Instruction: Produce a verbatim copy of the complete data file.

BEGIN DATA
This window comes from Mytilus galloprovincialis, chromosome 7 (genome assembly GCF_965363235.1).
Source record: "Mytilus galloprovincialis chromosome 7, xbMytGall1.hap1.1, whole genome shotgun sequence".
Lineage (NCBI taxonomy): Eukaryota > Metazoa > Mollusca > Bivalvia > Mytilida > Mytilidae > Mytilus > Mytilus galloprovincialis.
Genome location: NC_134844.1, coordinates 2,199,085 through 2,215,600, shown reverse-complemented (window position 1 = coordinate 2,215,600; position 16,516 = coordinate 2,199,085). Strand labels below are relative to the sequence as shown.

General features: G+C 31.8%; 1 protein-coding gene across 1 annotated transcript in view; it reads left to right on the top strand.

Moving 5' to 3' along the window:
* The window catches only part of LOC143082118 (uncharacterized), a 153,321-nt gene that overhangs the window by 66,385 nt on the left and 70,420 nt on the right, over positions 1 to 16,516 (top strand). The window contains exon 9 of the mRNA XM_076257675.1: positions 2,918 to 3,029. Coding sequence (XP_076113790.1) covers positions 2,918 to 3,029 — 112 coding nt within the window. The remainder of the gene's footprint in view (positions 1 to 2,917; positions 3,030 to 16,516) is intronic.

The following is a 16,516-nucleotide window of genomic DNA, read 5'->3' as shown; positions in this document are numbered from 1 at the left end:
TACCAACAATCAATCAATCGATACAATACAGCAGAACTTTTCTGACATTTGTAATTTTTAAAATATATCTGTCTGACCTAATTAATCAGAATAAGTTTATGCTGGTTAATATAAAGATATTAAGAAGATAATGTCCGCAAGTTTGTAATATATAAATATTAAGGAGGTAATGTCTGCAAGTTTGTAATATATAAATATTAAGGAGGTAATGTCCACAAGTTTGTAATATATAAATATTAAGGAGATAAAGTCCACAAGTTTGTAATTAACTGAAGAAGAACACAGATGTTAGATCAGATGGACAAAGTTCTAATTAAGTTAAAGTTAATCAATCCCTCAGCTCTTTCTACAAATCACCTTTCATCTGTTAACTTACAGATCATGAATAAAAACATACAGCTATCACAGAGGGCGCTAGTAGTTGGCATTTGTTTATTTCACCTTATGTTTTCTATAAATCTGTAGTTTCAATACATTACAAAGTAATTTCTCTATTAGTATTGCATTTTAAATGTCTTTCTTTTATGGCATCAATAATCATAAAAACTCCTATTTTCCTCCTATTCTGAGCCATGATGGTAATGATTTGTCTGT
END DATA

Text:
This window comes from Mytilus galloprovincialis, chromosome 7 (genome assembly GCF_965363235.1).
Source record: "Mytilus galloprovincialis chromosome 7, xbMytGall1.hap1.1, whole genome shotgun sequence".
Lineage (NCBI taxonomy): Eukaryota > Metazoa > Mollusca > Bivalvia > Mytilida > Mytilidae > Mytilus > Mytilus galloprovincialis.
Genome location: NC_134844.1, coordinates 2,199,085 through 2,215,600, shown reverse-complemented (window position 1 = coordinate 2,215,600; position 16,516 = coordinate 2,199,085). Strand labels below are relative to the sequence as shown.

General features: G+C 31.8%; 1 protein-coding gene across 1 annotated transcript in view; it reads left to right on the top strand.

Moving 5' to 3' along the window:
* The window catches only part of LOC143082118 (uncharacterized), a 153,321-nt gene that overhangs the window by 66,385 nt on the left and 70,420 nt on the right, over positions 1 to 16,516 (top strand). The window contains exon 9 of the mRNA XM_076257675.1: positions 2,918 to 3,029. Coding sequence (XP_076113790.1) covers positions 2,918 to 3,029 — 112 coding nt within the window. The remainder of the gene's footprint in view (positions 1 to 2,917; positions 3,030 to 16,516) is intronic.

The following is a 16,516-nucleotide window of genomic DNA, read 5'->3' as shown; positions in this document are numbered from 1 at the left end:
TACCAACAATCAATCAATCGATACAATACAGCAGAACTTTTCTGACATTTGTAATTTTTAAAATATATCTGTCTGACCTAATTAATCAGAATAAGTTTATGCTGGTTAATATAAAGATATTAAGAAGATAATGTCCGCAAGTTTGTAATATATAAATATTAAGGAGGTAATGTCTGCAAGTTTGTAATATATAAATATTAAGGAGGTAATGTCCACAAGTTTGTAATATATAAATATTAAGGAGATAAAGTCCACAAGTTTGTAATTAACTGAAGAAGAACACAGATGTTAGATCAGATGGACAAAGTTCTAATTAAGTTAAAGTTAATCAATCCCTCAGCTCTTTCTACAAATCACCTTTCATCTGTTAACTTACAGATCATGAATAAAAACATACAGCTATCACAGAGGGCGCTAGTAGTTGGCATTTGTTTATTTCACCTTATGTTTTCTATAAATCTGTAGTTTCAATACATTACAAAGTAATTTCTCTATTAGTATTGCATTTTAAATGTCTTTCTTTTATGGCATCAATAATCATAAAAACTCCTATTTTCCTCCTATTCTGAGCCATGATGGTAATGATTTGTCTGT